Since then, the Arabic Wikipedia community has changed its policies so that nobody has access to all user information. “It’s very dangerous for a single person to have all the rights,” Tarawneh says. “It’s not a matter of ownership. The kind of access you have is very serious. In the Middle East, you could destroy somebody’s life.”

The airport incident didn’t scare Arabic Wikipedians. “We had a boom of articles after that,” Tarawneh says. “It was like a flare. It was ignited.”

Tarawneh was in Germany earning a PhD in mechatronics when he encountered his first Wikipedia page in 2003. He was blown away. Growing up through the ’70s as the son of a Palestinian refugee, Tarawneh had attended UN-sponsored schools in Zarqa, an industrial city 15 miles out of Amman. He’d had no access to libraries. “I would never write more than four or five lines about anything. There were no books.”

The wealth of knowledge available in the English language Wikipedia was overwhelming. But Tarawneh’s appreciation turned to shock as he drilled into articles about the Arab world. “The content was really horrible,” Tarawneh says. “I saw articles saying people are just living in tents and riding camels – you know, the stereotype.”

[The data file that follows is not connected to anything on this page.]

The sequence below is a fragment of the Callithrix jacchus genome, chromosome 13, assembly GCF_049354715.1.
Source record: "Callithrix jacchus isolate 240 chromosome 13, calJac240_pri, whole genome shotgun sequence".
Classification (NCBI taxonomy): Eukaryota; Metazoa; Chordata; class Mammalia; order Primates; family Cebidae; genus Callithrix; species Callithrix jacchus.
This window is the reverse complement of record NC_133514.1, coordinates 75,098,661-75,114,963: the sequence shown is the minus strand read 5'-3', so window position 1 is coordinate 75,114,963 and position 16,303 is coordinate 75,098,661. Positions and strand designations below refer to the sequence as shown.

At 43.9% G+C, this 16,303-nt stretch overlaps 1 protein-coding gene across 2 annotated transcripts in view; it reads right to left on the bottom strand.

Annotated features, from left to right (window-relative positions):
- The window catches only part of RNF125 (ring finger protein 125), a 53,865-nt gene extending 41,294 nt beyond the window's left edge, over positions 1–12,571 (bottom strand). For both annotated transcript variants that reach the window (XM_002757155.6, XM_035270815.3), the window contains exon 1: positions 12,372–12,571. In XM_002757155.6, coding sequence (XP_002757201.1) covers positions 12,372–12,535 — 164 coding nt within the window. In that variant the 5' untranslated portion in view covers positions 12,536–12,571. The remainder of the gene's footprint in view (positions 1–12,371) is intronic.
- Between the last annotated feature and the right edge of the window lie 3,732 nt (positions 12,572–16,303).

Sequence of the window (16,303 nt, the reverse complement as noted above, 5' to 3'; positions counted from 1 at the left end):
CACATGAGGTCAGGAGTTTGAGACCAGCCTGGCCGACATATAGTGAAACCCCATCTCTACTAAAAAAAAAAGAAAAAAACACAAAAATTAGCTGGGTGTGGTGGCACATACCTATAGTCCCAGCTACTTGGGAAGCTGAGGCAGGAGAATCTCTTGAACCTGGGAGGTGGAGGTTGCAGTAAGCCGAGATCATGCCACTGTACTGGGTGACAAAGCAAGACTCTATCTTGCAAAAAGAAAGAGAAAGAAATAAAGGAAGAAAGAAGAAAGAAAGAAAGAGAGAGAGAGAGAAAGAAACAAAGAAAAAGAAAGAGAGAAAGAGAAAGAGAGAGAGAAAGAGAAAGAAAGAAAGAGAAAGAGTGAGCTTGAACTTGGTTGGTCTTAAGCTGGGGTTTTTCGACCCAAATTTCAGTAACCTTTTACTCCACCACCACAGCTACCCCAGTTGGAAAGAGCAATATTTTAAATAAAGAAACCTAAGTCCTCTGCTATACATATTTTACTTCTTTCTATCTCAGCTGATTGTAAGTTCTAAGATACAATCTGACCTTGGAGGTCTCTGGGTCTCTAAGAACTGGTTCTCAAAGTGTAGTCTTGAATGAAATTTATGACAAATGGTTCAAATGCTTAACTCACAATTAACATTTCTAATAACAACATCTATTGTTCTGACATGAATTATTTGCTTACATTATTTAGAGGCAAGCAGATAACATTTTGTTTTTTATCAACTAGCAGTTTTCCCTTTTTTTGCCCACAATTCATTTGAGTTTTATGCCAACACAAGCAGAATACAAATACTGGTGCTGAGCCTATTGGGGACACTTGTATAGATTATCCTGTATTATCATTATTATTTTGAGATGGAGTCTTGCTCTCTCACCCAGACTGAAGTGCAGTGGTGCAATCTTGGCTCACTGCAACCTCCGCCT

Angry at this misrepresentation, Tarawneh contacted one of the English Wikipedia contributors, who told him that Wikipedia is a collaborative work. He hadn’t realized that. “If I find something wrong, I should fix it,” Tarawneh says. “Then the Wikimedia people told me, why not start your own language version?”

Thus began Arabic Wikipedia, at first just a group of about five contributors, all Jordanians studying abroad in Germany. They started with the basics, just writing articles on their hometowns and filling in the skeleton of already existing pages. (“There was one for water,” Tarawneh says. “The title was ma, ‘water’ in Arabic, and the content was just ‘H20.’ Can you imagine?”) By 2005, the community had grown to include Wikipedians from Saudi Arabia, Syria, and Egypt.

Like its counterparts in other languages, Arabic Wikipedia adheres to the ideals and practices of the mother site: Volunteer writers and editors try to remain neutral and unbiased, focusing not on advocacy but on an objective presentation of facts.

New Wikipedians are often drawn to the site to register their views on the Israeli-Palestinian conflict. “It’s the hottest issue, even on Wikipedia,” Tarawneh says. But they stay for the frisson of writing for a global audience, moving quickly from Palestine to a variety of topics, from “Cristiano Ronaldo” and “Facebook” to “Saddam Hussein” and “list of Arab tribes.” “Once they’re hooked, they’re hooked,” Tarawneh says.

The contrast between English and Arabic Wikipedia coverage of Israel and Palestine is revealing.

Take the first sentence of Wikipedia’s “Jerusalem” in English, for example: “Jerusalem, located on a plateau in the Judean mountains between the Mediterranean and the Dead Sea, is one of the oldest cities in the world.” In Arabic: “Jerusalem is the largest city in historical Palestine in terms of area and population, as well as religious and economic importance.” (In Hebrew: “Jerusalem is the capital and largest city of the State of Israel, with over 800,000 inhabitants.”)